China’s economic struggles have claimed a new victim: BHP Billion Ltd., which reported a 52% drop in full-year profit due, in part, to falling commodity prices, and has thus reduced its long-term forecasts for steel production in the Far East nation.
China also happens to be BHP Billion Ltd.’s largest customer and buyer of metals and energy, but with the yuan devalued, economic instability and supply gluts forecasting the slowest growth for the nation in more than 25 years, mining companies are bound to take a hit.
“The changes that we see in China at the moment are things that we’ve foreseen for several years,” Andrew Mackenzie, CEO, BHP, told Bloomberg Business. “China’s rate of growth would slow, but we still think it will be 7 percent this year.”
The company said in a statement that crude steel production in China will fall to between 935 million metric tons and 985 mmt over the next 10 or so years.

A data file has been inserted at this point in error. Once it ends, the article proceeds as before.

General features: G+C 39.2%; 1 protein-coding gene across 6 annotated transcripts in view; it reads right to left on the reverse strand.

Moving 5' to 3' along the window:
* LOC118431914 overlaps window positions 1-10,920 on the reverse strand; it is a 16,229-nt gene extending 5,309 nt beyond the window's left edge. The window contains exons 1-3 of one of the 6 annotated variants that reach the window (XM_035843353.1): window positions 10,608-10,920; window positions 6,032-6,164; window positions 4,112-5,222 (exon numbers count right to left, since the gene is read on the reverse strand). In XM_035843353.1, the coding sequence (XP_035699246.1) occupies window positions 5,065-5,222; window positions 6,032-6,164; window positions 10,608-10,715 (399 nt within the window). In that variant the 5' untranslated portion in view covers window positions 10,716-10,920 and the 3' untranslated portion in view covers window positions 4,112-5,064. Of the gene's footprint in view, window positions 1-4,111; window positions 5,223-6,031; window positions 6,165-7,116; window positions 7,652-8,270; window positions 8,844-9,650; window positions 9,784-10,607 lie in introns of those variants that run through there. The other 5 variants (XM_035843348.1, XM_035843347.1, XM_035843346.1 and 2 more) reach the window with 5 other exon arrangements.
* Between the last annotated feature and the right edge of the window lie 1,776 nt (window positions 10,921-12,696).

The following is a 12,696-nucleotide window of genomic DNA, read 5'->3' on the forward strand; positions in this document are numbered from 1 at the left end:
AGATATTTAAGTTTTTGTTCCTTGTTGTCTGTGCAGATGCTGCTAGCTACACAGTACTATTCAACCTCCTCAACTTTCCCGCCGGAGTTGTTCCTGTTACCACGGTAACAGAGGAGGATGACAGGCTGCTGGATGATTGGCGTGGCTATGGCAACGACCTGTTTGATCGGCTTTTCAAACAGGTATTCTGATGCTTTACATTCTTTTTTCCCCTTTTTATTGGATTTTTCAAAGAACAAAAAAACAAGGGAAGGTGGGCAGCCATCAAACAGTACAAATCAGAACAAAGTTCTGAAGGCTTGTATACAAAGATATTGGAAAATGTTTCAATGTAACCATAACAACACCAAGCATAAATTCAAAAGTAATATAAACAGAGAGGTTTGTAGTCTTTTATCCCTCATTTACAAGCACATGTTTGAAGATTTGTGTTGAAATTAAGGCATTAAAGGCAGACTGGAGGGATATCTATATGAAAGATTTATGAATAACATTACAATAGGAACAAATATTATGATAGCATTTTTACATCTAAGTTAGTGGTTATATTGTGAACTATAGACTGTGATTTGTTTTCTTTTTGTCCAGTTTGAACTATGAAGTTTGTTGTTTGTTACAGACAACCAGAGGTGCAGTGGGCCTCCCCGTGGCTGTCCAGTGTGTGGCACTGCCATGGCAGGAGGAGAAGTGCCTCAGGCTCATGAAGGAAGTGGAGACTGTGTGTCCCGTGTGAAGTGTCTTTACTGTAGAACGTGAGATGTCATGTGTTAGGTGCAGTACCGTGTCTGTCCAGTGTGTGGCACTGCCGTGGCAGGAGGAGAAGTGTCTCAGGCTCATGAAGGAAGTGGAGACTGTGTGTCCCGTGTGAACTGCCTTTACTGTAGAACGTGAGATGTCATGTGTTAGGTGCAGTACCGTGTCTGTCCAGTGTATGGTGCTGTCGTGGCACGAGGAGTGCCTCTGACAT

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Global steel news: Indian companies affected by Asian imports
Meanwhile, in India, steel companies are asking their government for safeguards to protect domestic organization from the deluge of lower-cost imports from South Korea, Japan and China.
We reported last week that state-owned Steel Authority of India (SAIL) and several private steel makers, including Tata Steel, have jointly filed a petition with the Director General of Safeguards (DGS) requesting to undertake those safeguard duties.
Safeguards are measures implemented specifically to protect local organizations that surpass the measures from anti-dumping and countervailing as designated by the World Trade Organization.
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